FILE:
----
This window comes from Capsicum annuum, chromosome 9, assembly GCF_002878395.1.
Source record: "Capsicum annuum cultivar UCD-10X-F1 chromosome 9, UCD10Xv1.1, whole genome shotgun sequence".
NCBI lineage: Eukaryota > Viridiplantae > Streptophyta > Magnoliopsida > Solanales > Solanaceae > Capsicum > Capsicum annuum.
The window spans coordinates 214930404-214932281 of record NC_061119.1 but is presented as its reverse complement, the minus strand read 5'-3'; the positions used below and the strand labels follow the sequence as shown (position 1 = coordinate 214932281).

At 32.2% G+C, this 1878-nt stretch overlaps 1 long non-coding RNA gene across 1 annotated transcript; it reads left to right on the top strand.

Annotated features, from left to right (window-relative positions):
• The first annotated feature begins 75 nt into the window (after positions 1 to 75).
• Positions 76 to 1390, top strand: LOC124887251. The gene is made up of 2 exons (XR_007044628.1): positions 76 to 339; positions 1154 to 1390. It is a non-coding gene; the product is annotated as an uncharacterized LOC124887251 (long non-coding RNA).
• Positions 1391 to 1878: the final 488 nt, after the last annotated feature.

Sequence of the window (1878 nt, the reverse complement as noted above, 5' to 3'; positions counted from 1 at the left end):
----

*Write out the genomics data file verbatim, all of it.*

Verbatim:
This window comes from Capsicum annuum, chromosome 9, assembly GCF_002878395.1.
Source record: "Capsicum annuum cultivar UCD-10X-F1 chromosome 9, UCD10Xv1.1, whole genome shotgun sequence".
NCBI lineage: Eukaryota > Viridiplantae > Streptophyta > Magnoliopsida > Solanales > Solanaceae > Capsicum > Capsicum annuum.
The window spans coordinates 214930404-214932281 of record NC_061119.1 but is presented as its reverse complement, the minus strand read 5'-3'; the positions used below and the strand labels follow the sequence as shown (position 1 = coordinate 214932281).

At 32.2% G+C, this 1878-nt stretch overlaps 1 long non-coding RNA gene across 1 annotated transcript; it reads left to right on the top strand.

Annotated features, from left to right (window-relative positions):
• The first annotated feature begins 75 nt into the window (after positions 1 to 75).
• Positions 76 to 1390, top strand: LOC124887251. The gene is made up of 2 exons (XR_007044628.1): positions 76 to 339; positions 1154 to 1390. It is a non-coding gene; the product is annotated as an uncharacterized LOC124887251 (long non-coding RNA).
• Positions 1391 to 1878: the final 488 nt, after the last annotated feature.

Sequence of the window (1878 nt, the reverse complement as noted above, 5' to 3'; positions counted from 1 at the left end):